Money that local nonprofits did not spend could help Arroyo Grande pay for its over-budgeted city elevator.
City officials want to use unspent funds that in recent years were given to nonprofit organizations and to city code enforcement efforts to pay for part of the cost of installing an elevator in the new City Hall.
The City Council on Tuesday unanimously voted to reallocate nearly $64,000 in Community Development Block Grant money toward the elevator in the City Hall building at 300 E. Branch St., which had exceeded its budget by $52,000.
The county Board of Supervisors will consider the city’s request March 8.
If approved, the council would reallocate more than $50,000 that had been put toward city code enforcement efforts in 2007, 2008 and 2009 in areas deemed blighted, such as improperly maintained businesses and residences.
It would also shift about $8,200 in unspent funds allocated to nonprofit organizations, including the YMCA of San Luis Obispo County, Transitional Food and Shelter Inc., and Mission Community Services Corp.
The rush to allocate the money was prompted by a call from county officials, who told the city that the U.S. Department of Housing and Urban Development, which runs the Community Development Block Grant program, might scoop up unused money from past years.
City staff contacted five nonprofit groups that had unspent money in 2008 or 2009. Of those, staff determined two organizations — the San Luis Obispo County Literacy Council and the Senior Nutrition Program of San Luis Obispo County — should be reimbursed for expenditures made in 2009.
Bernadette Bernardi, executive director of the Literacy Council, said she sent in a quarterly report to the city last year but neglected to send an invoice. “It was good old human error on both sides,” she said.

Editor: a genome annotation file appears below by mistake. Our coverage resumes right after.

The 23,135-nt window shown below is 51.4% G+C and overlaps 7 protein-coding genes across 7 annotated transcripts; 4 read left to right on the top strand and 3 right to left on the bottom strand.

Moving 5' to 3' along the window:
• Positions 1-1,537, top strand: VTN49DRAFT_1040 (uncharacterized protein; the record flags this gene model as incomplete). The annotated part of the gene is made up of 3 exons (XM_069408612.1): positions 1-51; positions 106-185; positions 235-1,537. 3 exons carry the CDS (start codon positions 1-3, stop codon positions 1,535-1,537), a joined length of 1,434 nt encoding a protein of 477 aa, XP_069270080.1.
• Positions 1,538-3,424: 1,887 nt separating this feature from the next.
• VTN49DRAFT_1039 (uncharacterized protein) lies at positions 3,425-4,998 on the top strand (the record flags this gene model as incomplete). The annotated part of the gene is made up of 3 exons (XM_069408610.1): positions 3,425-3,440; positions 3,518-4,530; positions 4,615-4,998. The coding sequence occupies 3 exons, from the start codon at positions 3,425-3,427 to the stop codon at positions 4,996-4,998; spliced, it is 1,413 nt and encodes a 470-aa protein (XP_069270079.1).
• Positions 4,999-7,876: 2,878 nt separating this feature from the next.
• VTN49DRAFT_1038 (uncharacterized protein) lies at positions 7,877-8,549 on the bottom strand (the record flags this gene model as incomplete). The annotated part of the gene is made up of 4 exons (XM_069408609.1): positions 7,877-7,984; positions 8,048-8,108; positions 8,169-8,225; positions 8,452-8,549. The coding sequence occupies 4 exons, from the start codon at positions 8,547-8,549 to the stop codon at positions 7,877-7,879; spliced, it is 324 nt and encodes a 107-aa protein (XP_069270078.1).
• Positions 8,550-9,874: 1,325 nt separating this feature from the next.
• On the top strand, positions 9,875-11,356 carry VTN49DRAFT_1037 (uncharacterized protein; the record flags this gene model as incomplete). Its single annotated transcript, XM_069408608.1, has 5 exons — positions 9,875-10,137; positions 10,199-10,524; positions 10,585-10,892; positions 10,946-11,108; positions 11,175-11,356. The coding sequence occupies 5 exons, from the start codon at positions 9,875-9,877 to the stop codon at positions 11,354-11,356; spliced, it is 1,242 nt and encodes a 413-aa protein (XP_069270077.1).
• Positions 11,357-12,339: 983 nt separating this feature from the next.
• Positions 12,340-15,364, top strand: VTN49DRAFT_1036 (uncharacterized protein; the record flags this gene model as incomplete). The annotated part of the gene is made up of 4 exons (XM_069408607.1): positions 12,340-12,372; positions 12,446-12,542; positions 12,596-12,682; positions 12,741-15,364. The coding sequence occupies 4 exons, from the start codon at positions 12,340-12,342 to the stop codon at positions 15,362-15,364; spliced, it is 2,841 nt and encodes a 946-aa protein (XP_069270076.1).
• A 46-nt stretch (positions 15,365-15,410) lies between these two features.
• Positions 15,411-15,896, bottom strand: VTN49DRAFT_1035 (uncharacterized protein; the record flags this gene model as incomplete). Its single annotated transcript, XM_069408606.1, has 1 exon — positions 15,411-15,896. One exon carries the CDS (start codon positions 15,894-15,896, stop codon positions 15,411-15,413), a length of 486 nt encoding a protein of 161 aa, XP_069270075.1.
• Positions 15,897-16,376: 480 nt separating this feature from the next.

The other organizations, according to city staff, confirmed they were unable to spend the money or did not need the funding.
“I couldn’t guarantee I could spend the money as quickly as they could,” said David Ryal, executive director of Mission Community Services Corp. To help the city and county maintain the integrity of the program and the level of the funding, they need to spend the money as quickly as possible.
Ryal, who starting working for the organization in May 2009, said he did not know that $5,000 remained unspent from the previous year.
Jenifer Rhynes, chief executive officer of the YMCA, said staffing shortages prevented the organization from using the funds to coordinate senior programs in Arroyo Grande.
“We have great vision,” she said. “Sometimes you have a plan and it just doesn’t come together.”
The block grants must be used to benefit low- and moderate-income people, counter blight, or address urgent community development needs that pose a serious and immediate threat to public health or welfare.
The elevator meets those goals, Arroyo Grande staff said, because it makes the building accessible to all people.
The city can only allocate 15 percent of the block grant funds annually to organizations providing services to low- and moderate-income individuals. Any money the council re-allocates from past years must be subtracted from allocations in future years.
“We have a project that we can move this money to very quickly, and we’d hate to see this money go back to the federal government,” Councilman Jim Guthrie said in support of the proposal.
The elevator project is over budget in part because the existing electrical service could not supply enough power for the elevator and needed venting equipment not included in the original design, said City Manager Steve Adams.
Earlier this month, the council had voted to allocate $151,000 from its general fund to complete improvements at the new City Hall building. The project was budgeted originally at $456,000.
Reach Cynthia Lambert at 781-7929. Stay updated by following @SouthCounty Beat on Twitter.